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Cumberland Island (2 of 3)

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We are anchored on the inland side of the island.  On the ocean side is an impressive beach, changing a little with each tide.

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Between the two are dunes shifting with each wind.

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And running around those dunes are bands of feral ponies.  Did not get to see the ponies but did see their, um, artifacts.  The ponies were originally owned by Lucy Carnegie, owner of those ruins, and were set free on the island as a bequest when she died.  They are now residents of the national park.

Cumberland Island (4 of 12)

Bucket List has again caught up to us and we are plotting our strategy for moving northward through Georgia.  The ICW in Georgia, with many intersecting rivers, is known for having an impermanent channel with shallow spots and an endlessly winding path.  Endeavor doesn’t worry about the depth, but with a 4′ 4″ keel, Tom and Tracy are considering running outside up the coastline to avoid the risk of running aground inland.

Cumberland Island (10 of 12)

Back to the outboard motor: I guess owning impermanet things means you have to continually try to make them at least semi-permanent.  Thus: maintenance.

As a solution, Peg suggested we play doctor.

A few minutes later I discovered she didn’t mean what I thought she meant.  Damn.

She meant I should get out one of our scalpels and carve out the rubber sealant around the wires enough to allow soldering.

I like my first assumption better.

Well, after some careful carving, enough copper was exposed and the wires soldered.  Not a permanent solution, but hopefully good enough to get us home.

Cumberland Island (12 of 12)

Georgia On My …

It was a helluva a fine day at sea.

Endeavor is officially in Georgia.  We made a swift 35 mile run from our anchorage south of Jacksonville, Florida to Cumberland Island, Georgia.  Both wind and tide conspired to shoot us along northward.  We peaked a little under 10 mph and averaged 6.5 mph.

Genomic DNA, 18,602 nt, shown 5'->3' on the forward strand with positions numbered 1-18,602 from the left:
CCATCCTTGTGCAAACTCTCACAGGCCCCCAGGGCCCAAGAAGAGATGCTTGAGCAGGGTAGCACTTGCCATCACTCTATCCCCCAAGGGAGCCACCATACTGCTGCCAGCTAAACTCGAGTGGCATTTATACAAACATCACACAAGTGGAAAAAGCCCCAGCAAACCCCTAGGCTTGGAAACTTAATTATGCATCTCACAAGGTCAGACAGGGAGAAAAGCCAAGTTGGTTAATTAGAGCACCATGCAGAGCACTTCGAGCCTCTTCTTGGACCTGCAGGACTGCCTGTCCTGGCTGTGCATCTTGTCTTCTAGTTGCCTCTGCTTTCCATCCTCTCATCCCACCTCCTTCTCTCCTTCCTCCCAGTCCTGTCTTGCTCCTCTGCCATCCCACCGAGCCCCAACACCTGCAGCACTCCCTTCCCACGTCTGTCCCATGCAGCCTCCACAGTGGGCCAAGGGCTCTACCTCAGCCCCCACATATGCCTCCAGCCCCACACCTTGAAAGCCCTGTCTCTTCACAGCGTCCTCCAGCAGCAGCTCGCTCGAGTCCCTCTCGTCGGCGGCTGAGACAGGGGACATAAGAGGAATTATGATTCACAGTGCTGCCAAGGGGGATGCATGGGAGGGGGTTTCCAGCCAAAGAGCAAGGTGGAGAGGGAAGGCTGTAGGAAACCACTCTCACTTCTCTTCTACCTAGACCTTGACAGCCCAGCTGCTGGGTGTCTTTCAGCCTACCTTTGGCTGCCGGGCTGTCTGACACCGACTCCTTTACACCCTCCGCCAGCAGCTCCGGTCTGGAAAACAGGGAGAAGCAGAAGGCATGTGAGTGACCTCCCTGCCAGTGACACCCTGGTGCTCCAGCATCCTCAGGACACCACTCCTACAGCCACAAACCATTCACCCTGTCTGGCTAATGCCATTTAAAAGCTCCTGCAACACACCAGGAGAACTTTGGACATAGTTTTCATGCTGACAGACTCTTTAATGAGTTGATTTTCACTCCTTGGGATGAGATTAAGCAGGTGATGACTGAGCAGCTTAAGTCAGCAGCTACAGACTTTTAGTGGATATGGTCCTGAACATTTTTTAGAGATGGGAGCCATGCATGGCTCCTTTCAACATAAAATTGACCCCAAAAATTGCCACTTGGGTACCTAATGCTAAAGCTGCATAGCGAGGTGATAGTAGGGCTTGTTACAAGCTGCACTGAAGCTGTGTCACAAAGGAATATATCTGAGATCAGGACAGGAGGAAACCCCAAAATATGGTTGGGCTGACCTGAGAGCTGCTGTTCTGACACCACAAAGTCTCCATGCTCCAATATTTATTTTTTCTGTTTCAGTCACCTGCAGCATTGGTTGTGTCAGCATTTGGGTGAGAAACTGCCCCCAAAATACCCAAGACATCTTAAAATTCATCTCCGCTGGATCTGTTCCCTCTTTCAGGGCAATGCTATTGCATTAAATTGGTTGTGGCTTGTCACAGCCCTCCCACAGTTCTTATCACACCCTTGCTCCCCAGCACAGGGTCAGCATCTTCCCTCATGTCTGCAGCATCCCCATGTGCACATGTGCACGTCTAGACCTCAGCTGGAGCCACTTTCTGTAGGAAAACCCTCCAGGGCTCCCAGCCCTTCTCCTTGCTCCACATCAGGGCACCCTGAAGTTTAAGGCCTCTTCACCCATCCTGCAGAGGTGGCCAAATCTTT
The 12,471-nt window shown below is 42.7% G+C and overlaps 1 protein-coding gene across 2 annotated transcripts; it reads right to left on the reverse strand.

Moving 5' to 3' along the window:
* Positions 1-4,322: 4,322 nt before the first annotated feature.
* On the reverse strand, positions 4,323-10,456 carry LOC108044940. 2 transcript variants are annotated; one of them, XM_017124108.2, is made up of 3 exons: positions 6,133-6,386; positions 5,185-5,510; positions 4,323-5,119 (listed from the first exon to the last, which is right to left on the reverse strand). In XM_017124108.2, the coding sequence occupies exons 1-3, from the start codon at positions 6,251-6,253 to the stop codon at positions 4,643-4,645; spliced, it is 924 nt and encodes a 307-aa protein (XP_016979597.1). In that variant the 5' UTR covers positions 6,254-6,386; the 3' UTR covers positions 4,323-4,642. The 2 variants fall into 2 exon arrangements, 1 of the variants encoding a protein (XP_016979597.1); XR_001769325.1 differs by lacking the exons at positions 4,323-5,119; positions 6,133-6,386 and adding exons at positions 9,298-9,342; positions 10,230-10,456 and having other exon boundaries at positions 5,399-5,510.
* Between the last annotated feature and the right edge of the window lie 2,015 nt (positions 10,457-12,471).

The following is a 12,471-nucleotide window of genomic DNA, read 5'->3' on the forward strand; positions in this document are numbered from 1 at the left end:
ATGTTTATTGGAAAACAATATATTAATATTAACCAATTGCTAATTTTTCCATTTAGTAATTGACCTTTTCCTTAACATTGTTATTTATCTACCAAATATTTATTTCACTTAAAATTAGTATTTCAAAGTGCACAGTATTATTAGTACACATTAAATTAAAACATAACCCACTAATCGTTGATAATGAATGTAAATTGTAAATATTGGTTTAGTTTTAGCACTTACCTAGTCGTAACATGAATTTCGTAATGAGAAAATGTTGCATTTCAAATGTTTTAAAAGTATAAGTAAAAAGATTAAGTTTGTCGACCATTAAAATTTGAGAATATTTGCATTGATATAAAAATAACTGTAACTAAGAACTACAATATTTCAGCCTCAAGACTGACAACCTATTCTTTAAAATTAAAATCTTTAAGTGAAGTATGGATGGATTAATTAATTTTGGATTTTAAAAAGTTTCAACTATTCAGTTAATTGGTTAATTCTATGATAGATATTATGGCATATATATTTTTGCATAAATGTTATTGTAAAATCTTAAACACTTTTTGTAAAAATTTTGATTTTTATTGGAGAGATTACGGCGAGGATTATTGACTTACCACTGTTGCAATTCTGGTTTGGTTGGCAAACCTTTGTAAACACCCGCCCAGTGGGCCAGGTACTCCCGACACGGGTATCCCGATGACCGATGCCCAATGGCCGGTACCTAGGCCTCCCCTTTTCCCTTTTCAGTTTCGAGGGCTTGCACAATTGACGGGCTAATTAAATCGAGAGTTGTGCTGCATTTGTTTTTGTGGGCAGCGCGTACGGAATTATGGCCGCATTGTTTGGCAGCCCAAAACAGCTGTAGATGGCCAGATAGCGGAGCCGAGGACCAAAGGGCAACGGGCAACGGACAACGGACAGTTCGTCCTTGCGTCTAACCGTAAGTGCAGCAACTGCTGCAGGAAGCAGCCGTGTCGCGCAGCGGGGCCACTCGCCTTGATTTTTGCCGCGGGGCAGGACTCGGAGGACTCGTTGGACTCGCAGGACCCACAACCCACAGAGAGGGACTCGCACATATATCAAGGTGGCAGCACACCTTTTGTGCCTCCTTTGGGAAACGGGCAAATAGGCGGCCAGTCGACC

The routing of the ICW changed from long, straight, man-made canals to an ever-twisting slalom through the landscape.  I got a workout continually trimming sails to match the new heading.

Atlantic Blvd to Cumberland Island

The traffic we passed changed dramatically as well.  Since joining the ICW at Fort Pierce we have shared the waterway mostly with pleasure craft.  Today this changed abruptly and all sorts of steel crossed our path.  The procession started when the St. Johns river came into view.

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In addition to the freight haulers, we passed the people haulers American Star and Independence of the American Cruise Lines.  These boats sell 14 night cruises up and down the eastern seaboard on the ICW.  About $7,000 for a 14-night trip.

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Cumberland Island (19 of 22)

We are also back in military territory, with jet fighters flying overhead.

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One section, Amelia River, seemed to be the Bermuda Triangle of the ICW.  Within one mile we saw the following hulks.  Sad.

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Cumberland Island (12 of 22)

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We will be crossing a large number of rivers on the way up the coast, many host ocean-going ships, so we have to be alert.  The rivers are also greatly affected by tidal flow, so we have to time our passage carefully.  A good plan determines whether we slog up the current at a crawl or take a sleigh ride like today.

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Forever, Florida

Florida, like the Energizer Bunny, keeps going and going and going.  53 days, exactly 1/4 of our trip so far, has been spent along the Florida coastline.  We’ve seen most of the 2,170 miles of coastline, only skipping Miami-Fort Pierce due to our Bahamas detour.

Yesterday we left the St. Augustine Public Marina and motored a few miles north to the Camachee Cove Marina.  Immediately after leaving the marina we hailed the Bridge of Lions for an opening. One of the prettier bascule bridges we’ve passed through.

Altlantic Blvd Bridge (4 of 12)

Camachee Cove Marina  is densely packed and maneuvering was much tighter than the previous marina.  We managed to spin Endeavor in the narrow fairway and back into the slip.

Altlantic Blvd Bridge (5 of 12)

Moving to the marina put us in a cozy spot to meet up with Tracy and Tom, who arrived early afternoon aboard Bucket List.  Peg took the opportunity to do laundry while I cleaned gunk out of the air conditioner cooling water strainer.  Now we don’t smell so ripe and the A/C doesn’t overheat.  Both good things.